History of virology

Electron micrograph of the rod-shaped particles of tobacco mosaic virus that are too small to be seen using a light microscope

The history of virology – the scientific study of viruses and the infections they cause – began in the closing years of the 19th century. Although Edward Jenner and Louis Pasteur developed the first vaccines to protect against viral infections, they did not know that viruses existed. The first evidence of the existence of viruses came from experiments with filters that had pores small enough to retain bacteria. In 1892, Dmitri Ivanovsky used one of these filters to show that sap from a diseased tobacco plant remained infectious to healthy tobacco plants despite having been filtered. Martinus Beijerinck called the filtered, infectious substance a "virus" and this discovery is considered to be the beginning of virology.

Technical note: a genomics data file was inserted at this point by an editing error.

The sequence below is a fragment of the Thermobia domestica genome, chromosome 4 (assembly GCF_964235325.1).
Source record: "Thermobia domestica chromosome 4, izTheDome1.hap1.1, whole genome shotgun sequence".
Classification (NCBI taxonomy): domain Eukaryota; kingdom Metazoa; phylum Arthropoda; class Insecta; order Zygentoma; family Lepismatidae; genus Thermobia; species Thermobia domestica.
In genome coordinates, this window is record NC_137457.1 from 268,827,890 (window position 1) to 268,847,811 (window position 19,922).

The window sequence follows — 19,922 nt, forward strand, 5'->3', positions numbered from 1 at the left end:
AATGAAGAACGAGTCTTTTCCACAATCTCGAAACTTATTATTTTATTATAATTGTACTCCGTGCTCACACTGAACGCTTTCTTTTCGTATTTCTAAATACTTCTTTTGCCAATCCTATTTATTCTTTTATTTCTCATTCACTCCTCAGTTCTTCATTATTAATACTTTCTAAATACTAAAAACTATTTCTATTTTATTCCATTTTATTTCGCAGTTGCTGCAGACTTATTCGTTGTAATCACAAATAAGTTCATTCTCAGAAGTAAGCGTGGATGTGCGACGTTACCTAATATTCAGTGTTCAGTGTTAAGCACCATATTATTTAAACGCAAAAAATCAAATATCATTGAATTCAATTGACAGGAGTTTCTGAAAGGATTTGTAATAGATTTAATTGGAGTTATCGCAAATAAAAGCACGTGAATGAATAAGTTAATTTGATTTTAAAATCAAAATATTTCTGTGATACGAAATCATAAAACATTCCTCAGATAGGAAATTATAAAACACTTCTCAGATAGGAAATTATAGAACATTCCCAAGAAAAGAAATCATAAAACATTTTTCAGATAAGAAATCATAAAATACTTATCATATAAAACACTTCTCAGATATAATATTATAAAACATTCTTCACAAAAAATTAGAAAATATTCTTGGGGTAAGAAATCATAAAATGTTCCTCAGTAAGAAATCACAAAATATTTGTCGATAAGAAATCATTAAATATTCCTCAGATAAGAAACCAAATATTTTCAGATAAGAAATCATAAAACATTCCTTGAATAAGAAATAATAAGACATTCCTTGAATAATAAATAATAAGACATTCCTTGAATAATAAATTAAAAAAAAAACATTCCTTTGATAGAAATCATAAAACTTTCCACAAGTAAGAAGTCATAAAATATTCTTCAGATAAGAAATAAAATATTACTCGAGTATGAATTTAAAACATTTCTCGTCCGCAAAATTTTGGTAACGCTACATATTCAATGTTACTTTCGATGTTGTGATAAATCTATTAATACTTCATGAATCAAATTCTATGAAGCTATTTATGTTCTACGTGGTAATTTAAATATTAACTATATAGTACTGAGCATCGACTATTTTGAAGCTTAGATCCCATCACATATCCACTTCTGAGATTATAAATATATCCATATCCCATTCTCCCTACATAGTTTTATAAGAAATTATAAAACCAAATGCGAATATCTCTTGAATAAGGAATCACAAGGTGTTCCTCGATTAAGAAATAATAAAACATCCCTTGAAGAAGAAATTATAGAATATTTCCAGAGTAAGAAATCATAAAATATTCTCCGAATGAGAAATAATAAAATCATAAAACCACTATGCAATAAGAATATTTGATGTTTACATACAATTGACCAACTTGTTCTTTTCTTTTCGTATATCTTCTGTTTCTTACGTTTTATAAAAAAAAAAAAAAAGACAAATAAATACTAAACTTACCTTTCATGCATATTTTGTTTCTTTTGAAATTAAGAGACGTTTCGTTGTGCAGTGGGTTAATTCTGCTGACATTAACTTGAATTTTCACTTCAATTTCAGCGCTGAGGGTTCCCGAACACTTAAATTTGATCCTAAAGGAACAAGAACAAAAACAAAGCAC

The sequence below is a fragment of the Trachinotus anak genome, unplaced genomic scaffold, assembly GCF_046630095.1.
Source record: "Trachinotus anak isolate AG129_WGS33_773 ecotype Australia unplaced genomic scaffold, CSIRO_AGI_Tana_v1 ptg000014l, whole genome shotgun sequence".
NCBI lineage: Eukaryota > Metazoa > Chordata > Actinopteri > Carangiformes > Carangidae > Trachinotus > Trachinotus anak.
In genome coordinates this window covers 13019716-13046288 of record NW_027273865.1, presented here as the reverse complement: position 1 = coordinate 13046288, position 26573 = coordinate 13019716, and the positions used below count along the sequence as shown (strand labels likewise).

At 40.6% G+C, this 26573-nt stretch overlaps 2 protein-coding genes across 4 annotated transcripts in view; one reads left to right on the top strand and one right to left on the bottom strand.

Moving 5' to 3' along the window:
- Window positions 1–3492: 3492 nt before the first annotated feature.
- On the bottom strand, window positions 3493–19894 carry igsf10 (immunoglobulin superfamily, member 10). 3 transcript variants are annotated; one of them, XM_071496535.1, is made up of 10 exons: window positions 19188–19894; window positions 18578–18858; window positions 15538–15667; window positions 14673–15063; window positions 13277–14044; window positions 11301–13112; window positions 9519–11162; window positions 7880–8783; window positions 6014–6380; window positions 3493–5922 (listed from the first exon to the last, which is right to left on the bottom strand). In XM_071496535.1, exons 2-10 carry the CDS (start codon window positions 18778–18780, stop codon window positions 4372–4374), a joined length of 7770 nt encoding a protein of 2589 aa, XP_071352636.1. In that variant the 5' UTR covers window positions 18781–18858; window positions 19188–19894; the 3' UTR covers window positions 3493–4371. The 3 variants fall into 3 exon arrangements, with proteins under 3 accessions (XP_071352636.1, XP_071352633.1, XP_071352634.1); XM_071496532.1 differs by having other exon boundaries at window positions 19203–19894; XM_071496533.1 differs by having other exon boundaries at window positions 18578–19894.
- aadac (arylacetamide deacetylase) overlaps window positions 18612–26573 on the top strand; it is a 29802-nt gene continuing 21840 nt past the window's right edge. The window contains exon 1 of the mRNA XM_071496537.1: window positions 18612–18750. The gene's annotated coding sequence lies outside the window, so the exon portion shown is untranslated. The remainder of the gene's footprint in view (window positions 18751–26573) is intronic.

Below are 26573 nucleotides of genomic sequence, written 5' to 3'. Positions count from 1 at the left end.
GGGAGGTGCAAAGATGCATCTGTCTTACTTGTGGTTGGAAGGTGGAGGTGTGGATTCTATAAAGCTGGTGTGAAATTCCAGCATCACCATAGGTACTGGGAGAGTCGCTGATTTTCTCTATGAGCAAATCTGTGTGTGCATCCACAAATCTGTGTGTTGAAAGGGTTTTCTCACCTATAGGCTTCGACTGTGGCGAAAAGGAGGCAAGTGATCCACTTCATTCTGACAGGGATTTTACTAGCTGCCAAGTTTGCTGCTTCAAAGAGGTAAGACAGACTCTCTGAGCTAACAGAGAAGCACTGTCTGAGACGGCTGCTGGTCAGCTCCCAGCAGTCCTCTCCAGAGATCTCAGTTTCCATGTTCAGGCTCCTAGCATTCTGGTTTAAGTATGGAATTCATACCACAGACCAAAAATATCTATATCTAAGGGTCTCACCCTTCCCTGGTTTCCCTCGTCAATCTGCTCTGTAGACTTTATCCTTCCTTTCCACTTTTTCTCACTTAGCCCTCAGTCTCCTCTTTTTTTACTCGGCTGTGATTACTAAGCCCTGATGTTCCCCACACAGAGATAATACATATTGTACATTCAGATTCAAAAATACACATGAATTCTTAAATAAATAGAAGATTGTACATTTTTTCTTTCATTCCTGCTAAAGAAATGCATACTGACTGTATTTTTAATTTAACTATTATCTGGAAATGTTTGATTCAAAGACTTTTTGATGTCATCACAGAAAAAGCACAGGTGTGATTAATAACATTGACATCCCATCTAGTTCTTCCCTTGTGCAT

The subsequent discovery and partial characterization of bacteriophages by Frederick Twort and Félix d'Herelle further catalyzed the field, and by the early 20th century many viruses had been discovered. In 1926, Thomas Milton Rivers defined viruses as obligate parasites. Viruses were demonstrated to be particles, rather than a fluid, by Wendell Meredith Stanley, and the invention of the electron microscope in 1931 allowed their complex structures to be visualised.


Adolf Mayer in 1875
Dmitri Ivanovsky, c. 1915
An old, bespectacled man wearing a suit and sitting at a bench by a large window. The bench is covered with small bottles and test tubes. On the wall behind him is a large old-fashioned clock below frick u which are four small enclosed shelves on which sit many neatly labelled bottles.
Martinus Beijerinck in his laboratory in 1921